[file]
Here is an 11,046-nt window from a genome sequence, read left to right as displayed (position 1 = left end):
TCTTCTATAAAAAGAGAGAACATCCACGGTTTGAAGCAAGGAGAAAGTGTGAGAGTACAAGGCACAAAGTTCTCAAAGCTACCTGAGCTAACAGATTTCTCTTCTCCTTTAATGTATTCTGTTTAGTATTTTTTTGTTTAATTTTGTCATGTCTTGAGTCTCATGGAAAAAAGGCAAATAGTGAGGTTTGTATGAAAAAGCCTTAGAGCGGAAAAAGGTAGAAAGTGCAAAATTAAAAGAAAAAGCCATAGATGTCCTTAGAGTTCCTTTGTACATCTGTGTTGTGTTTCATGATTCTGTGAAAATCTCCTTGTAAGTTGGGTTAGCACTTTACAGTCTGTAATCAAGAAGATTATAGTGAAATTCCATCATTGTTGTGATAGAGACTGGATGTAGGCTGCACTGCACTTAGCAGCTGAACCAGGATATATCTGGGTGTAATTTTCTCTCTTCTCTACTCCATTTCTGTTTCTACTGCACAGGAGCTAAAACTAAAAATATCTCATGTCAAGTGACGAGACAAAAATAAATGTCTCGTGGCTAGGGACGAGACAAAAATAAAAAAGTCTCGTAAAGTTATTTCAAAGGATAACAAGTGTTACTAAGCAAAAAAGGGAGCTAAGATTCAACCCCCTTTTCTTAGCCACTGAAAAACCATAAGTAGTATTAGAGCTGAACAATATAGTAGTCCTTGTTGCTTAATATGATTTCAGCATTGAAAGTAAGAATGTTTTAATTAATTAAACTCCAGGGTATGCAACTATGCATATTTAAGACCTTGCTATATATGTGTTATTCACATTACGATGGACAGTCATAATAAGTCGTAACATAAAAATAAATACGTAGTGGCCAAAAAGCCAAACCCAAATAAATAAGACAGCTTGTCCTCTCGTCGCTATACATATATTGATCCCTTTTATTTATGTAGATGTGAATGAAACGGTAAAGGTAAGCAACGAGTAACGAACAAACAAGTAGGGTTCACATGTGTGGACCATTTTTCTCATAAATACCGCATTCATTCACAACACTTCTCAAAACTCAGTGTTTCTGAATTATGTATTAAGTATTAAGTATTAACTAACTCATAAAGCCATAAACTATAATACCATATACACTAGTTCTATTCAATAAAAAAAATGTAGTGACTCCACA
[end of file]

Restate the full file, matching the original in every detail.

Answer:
Here is an 11,046-nt window from a genome sequence, read left to right as displayed (position 1 = left end):
TCTTCTATAAAAAGAGAGAACATCCACGGTTTGAAGCAAGGAGAAAGTGTGAGAGTACAAGGCACAAAGTTCTCAAAGCTACCTGAGCTAACAGATTTCTCTTCTCCTTTAATGTATTCTGTTTAGTATTTTTTTGTTTAATTTTGTCATGTCTTGAGTCTCATGGAAAAAAGGCAAATAGTGAGGTTTGTATGAAAAAGCCTTAGAGCGGAAAAAGGTAGAAAGTGCAAAATTAAAAGAAAAAGCCATAGATGTCCTTAGAGTTCCTTTGTACATCTGTGTTGTGTTTCATGATTCTGTGAAAATCTCCTTGTAAGTTGGGTTAGCACTTTACAGTCTGTAATCAAGAAGATTATAGTGAAATTCCATCATTGTTGTGATAGAGACTGGATGTAGGCTGCACTGCACTTAGCAGCTGAACCAGGATATATCTGGGTGTAATTTTCTCTCTTCTCTACTCCATTTCTGTTTCTACTGCACAGGAGCTAAAACTAAAAATATCTCATGTCAAGTGACGAGACAAAAATAAATGTCTCGTGGCTAGGGACGAGACAAAAATAAAAAAGTCTCGTAAAGTTATTTCAAAGGATAACAAGTGTTACTAAGCAAAAAAGGGAGCTAAGATTCAACCCCCTTTTCTTAGCCACTGAAAAACCATAAGTAGTATTAGAGCTGAACAATATAGTAGTCCTTGTTGCTTAATATGATTTCAGCATTGAAAGTAAGAATGTTTTAATTAATTAAACTCCAGGGTATGCAACTATGCATATTTAAGACCTTGCTATATATGTGTTATTCACATTACGATGGACAGTCATAATAAGTCGTAACATAAAAATAAATACGTAGTGGCCAAAAAGCCAAACCCAAATAAATAAGACAGCTTGTCCTCTCGTCGCTATACATATATTGATCCCTTTTATTTATGTAGATGTGAATGAAACGGTAAAGGTAAGCAACGAGTAACGAACAAACAAGTAGGGTTCACATGTGTGGACCATTTTTCTCATAAATACCGCATTCATTCACAACACTTCTCAAAACTCAGTGTTTCTGAATTATGTATTAAGTATTAAGTATTAACTAACTCATAAAGCCATAAACTATAATACCATATACACTAGTTCTATTCAATAAAAAAAATGTAGTGACTCCACA